When the nice officer uncovers multiple felony warrants and politely tells you to step out of the car with your hands up, it’s probably a bad idea to go for your gun:

The dash-cam footage showing the dramatic moment when a Georgia police officer shot and killed a man wanted on numerous drug charges has been released by authorities.

Brent Andrew Brannon, 27, was wanted by police on eight felony charges, including trafficking in heroin, when he was shot and killed October 14 during a traffic stop by Emerson Police Officer Robert K. Smith in Emerson, Georgia.

Smith, 24, was working traffic enforcement on Interstate 75 when he stopped Brannon at 10.53am for a tag violation on a gold SUV traveling northbound, Georgia Bureau of Investigation spokesman Scott Dutton told the AJC.

As the officer approached the SUV for the first time, everything appears to seem normal in the dash-cam video.

‘Let me go check everything and I’ll be right back with you,’ Smith can be heard telling Brannon in the dash-cam video.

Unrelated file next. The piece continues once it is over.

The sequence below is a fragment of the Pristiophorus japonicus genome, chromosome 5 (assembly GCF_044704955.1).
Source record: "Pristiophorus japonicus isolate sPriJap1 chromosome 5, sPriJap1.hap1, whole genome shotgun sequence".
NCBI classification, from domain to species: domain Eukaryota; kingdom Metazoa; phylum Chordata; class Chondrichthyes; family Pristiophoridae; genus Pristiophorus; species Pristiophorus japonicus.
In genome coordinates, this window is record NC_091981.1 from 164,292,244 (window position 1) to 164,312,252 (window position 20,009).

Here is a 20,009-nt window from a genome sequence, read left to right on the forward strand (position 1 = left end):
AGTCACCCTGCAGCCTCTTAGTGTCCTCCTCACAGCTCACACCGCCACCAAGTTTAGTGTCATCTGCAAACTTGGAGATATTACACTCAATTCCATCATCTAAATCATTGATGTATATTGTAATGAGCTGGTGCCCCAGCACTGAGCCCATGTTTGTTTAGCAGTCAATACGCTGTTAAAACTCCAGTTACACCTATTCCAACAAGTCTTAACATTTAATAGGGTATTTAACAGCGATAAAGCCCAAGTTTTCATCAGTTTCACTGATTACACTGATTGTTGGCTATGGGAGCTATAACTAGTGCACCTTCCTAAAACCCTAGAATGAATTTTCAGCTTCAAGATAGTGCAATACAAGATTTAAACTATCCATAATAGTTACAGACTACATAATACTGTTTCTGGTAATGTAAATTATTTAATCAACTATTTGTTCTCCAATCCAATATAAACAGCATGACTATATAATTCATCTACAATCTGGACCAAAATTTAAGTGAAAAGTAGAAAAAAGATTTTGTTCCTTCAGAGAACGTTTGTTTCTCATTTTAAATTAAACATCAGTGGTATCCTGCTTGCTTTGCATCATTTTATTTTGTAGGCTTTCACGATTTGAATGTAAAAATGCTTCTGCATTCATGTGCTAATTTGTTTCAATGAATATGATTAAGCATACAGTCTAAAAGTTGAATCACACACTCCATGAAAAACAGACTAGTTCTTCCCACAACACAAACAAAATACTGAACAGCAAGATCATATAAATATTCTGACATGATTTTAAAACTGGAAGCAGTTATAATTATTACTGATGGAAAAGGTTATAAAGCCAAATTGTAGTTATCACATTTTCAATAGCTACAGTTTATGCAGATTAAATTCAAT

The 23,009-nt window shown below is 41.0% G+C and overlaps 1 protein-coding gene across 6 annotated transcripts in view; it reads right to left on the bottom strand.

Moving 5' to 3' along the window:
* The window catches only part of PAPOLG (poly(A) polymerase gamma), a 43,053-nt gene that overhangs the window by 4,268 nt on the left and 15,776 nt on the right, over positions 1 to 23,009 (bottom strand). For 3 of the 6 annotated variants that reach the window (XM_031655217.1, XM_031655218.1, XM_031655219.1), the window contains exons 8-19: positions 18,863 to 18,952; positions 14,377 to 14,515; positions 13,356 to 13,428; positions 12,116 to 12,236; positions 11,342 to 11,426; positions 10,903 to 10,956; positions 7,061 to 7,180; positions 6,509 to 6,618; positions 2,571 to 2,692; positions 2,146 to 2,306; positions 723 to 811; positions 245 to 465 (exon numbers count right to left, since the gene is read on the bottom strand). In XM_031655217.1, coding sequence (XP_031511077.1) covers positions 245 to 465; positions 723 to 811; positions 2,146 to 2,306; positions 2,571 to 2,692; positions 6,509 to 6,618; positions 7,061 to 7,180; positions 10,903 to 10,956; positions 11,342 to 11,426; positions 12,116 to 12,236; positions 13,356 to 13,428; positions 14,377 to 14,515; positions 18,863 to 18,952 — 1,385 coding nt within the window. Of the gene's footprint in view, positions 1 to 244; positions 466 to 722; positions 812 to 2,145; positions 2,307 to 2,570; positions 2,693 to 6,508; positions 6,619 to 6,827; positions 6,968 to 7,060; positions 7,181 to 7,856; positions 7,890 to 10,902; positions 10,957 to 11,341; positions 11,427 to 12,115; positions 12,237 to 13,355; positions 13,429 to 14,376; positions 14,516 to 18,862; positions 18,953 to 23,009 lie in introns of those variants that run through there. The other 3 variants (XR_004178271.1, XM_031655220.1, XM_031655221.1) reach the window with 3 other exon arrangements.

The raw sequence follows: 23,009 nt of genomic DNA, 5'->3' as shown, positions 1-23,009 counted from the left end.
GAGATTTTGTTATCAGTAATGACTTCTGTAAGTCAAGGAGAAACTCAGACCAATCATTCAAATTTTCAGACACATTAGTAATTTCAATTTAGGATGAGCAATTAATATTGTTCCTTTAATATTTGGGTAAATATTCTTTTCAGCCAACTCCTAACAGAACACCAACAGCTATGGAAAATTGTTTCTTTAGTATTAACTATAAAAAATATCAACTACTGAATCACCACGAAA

A driver’s license check of Brannon alerted Smith that the Columbus, Georgia resident should be considered armed and dangerous and is an escape risk.

It also revealed that he was wanted on a number of outstanding warrants for trafficking in heroin, sale of marijuana, possession of drug paraphernalia, possession of a sawed off rifle, Dutton stated.

Smith requested backup to help facilitate Brannon’s arrest.

However, before help could arrive, Brannon became ‘non-compliant,’ Dutton stated.

Smith tried tasing the drug dealer, which failed, and then Brannon reached for a gun. Smith never dropped his taser, but drew his handgun and fired one-handed from perhaps six feet away.

I think I counted 14 rounds, which would seem to be pretty indicative that Brannon was very non-compliant.

Brannon was still alive for some time after being shot, and could clearly be heard moaning loudly for several minutes. This isn’t very surprising. Handgun rounds are inherently weak, and while they may eventually kill someone, even fatal hits outside the central nervous system often take 30 seconds or more to render a suspect unconscious via blood loss.